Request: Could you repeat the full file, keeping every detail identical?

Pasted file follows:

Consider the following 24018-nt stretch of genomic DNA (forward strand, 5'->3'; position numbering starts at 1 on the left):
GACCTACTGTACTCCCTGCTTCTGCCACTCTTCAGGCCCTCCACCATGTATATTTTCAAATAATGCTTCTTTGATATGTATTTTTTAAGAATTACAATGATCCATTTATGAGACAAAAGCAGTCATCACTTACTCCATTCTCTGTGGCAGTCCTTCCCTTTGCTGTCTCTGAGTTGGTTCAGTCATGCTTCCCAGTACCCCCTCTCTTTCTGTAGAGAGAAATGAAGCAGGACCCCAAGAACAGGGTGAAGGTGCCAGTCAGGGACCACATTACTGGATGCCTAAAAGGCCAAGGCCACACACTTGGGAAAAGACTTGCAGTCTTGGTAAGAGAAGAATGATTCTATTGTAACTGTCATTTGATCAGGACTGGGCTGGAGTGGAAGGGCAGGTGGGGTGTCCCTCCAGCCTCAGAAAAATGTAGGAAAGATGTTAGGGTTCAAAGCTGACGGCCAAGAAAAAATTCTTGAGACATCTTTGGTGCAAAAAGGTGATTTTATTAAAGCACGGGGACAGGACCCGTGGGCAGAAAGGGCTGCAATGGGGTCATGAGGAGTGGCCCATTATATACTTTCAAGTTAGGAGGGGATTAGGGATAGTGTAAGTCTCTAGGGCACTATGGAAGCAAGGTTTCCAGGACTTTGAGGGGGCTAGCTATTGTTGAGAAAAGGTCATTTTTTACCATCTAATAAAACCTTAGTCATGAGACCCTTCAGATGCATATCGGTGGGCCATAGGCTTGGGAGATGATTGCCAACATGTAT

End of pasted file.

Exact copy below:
Consider the following 24018-nt stretch of genomic DNA (forward strand, 5'->3'; position numbering starts at 1 on the left):
GACCTACTGTACTCCCTGCTTCTGCCACTCTTCAGGCCCTCCACCATGTATATTTTCAAATAATGCTTCTTTGATATGTATTTTTTAAGAATTACAATGATCCATTTATGAGACAAAAGCAGTCATCACTTACTCCATTCTCTGTGGCAGTCCTTCCCTTTGCTGTCTCTGAGTTGGTTCAGTCATGCTTCCCAGTACCCCCTCTCTTTCTGTAGAGAGAAATGAAGCAGGACCCCAAGAACAGGGTGAAGGTGCCAGTCAGGGACCACATTACTGGATGCCTAAAAGGCCAAGGCCACACACTTGGGAAAAGACTTGCAGTCTTGGTAAGAGAAGAATGATTCTATTGTAACTGTCATTTGATCAGGACTGGGCTGGAGTGGAAGGGCAGGTGGGGTGTCCCTCCAGCCTCAGAAAAATGTAGGAAAGATGTTAGGGTTCAAAGCTGACGGCCAAGAAAAAATTCTTGAGACATCTTTGGTGCAAAAAGGTGATTTTATTAAAGCACGGGGACAGGACCCGTGGGCAGAAAGGGCTGCAATGGGGTCATGAGGAGTGGCCCATTATATACTTTCAAGTTAGGAGGGGATTAGGGATAGTGTAAGTCTCTAGGGCACTATGGAAGCAAGGTTTCCAGGACTTTGAGGGGGCTAGCTATTGTTGAGAAAAGGTCATTTTTTACCATCTAATAAAACCTTAGTCATGAGACCCTTCAGATGCATATCGGTGGGCCATAGGCTTGGGAGATGATTGCCAACATGTAT